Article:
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Full text of "The Flow Of Gases In Furnaces"

PREFACE TO THE FRENCH EDITION                 xiii
combustible gas. In order that the latter may burn it must be
mixed intimately with the oxygen; this requires a certain period
of time, and the mixture must be made at a temperature sufficiently
high to permit the gases to react upon each other.
In steam-boiler settings, an arch of refractory materials is
frequently built over the fire. But if this arch does not form a
pocket in which the hot gases may accumulate and remain for a
time, the unburned gases will flow too rapidly from beneath the
arch, and the effect of the arch will be only imaginary. The work
of Professor Groume-Grjimailo is filled with similar examples,
with complete information regarding the works in which the
observations were made. This work is not, therefore, purely
theoretical; it is a thoroughly practical treatise based upon actual
observations and experiments.
Not content with having developed these new ideas, the
author has endeavored to place them before his readers in a man-
ner which will make them absolutely clear, just as he has been
doing for a long time in the instruction of his classes. In order to
present in a visible manner the circulation of the hot gases within
the furnace, he has employed small models of furnace sections,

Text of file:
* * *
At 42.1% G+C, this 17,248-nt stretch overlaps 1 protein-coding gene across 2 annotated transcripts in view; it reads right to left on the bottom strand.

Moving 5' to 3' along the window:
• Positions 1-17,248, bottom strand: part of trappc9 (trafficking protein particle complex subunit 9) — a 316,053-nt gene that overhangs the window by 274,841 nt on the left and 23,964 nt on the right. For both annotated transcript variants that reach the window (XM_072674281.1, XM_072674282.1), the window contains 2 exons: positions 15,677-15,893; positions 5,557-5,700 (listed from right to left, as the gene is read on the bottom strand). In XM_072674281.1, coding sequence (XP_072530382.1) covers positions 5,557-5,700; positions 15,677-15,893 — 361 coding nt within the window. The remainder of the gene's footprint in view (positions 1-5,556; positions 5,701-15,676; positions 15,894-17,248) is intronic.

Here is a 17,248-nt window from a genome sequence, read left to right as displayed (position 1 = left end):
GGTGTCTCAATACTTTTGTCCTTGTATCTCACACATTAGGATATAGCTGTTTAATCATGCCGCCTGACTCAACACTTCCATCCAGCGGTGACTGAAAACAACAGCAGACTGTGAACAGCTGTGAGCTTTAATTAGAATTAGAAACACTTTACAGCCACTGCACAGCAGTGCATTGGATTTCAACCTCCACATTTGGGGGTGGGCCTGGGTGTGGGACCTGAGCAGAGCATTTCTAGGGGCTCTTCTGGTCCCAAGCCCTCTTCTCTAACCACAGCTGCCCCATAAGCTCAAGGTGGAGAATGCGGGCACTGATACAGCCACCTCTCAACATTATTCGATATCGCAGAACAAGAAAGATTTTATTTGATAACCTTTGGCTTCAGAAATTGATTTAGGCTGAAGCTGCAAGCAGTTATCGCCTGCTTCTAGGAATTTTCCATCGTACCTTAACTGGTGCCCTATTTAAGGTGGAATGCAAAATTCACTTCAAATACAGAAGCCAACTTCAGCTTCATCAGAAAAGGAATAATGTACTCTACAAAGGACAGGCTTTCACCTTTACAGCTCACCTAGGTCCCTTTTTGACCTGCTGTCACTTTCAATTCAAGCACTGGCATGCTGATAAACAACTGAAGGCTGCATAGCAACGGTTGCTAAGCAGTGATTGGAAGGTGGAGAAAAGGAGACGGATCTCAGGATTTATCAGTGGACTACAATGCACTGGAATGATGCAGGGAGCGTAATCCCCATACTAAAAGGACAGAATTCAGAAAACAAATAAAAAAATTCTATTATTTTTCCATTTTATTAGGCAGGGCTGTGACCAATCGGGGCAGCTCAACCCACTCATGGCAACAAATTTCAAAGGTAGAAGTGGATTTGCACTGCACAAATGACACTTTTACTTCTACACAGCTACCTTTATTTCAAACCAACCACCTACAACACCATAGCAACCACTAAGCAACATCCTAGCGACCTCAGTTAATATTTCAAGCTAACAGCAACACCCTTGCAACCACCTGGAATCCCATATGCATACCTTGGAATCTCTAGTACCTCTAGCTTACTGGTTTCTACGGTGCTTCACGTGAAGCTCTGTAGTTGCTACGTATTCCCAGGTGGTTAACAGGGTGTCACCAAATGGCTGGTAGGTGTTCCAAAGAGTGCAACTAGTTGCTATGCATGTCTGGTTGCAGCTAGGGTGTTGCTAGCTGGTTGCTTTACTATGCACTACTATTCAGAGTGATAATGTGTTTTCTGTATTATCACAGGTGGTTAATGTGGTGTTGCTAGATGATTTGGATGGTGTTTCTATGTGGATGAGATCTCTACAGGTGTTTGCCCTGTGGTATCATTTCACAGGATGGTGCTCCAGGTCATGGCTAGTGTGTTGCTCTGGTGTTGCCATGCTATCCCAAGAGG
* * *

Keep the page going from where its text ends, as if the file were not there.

enclosed between two plates of glass, and within these models he
has arranged to circulate .two liquids of different densities, water
serving as the heavier liquid and colored kerosene as the lighter
liquid, representing the hot gases or flame. The localization of
the current of kerosene shows very clearly whether the furnaces
are of poor design or not. This method is particularly applicable
for presenting this subject before those who may not be well
informed regarding the technical principles of the great industries;
but it has the inconvenience of giving, to a certain extent, an
erroneous view of the actual phenomena. During its circulation,
the colored kerosene cannot be changed into water or mixed with
it, while the light or hottest gases, having given up their heat, are
transformed into colder and heavier gases. This introduces very
essential differences which must be clearly understood. The
only purpose of this method of representation is to present to the
eye a very strong impression which will stimulate the imagination;
in practical application it is necessary that we consider these
phenomena as they really occur and study the gas itself, which
can only be conceived in the abstract and of which no visible
representation can be made.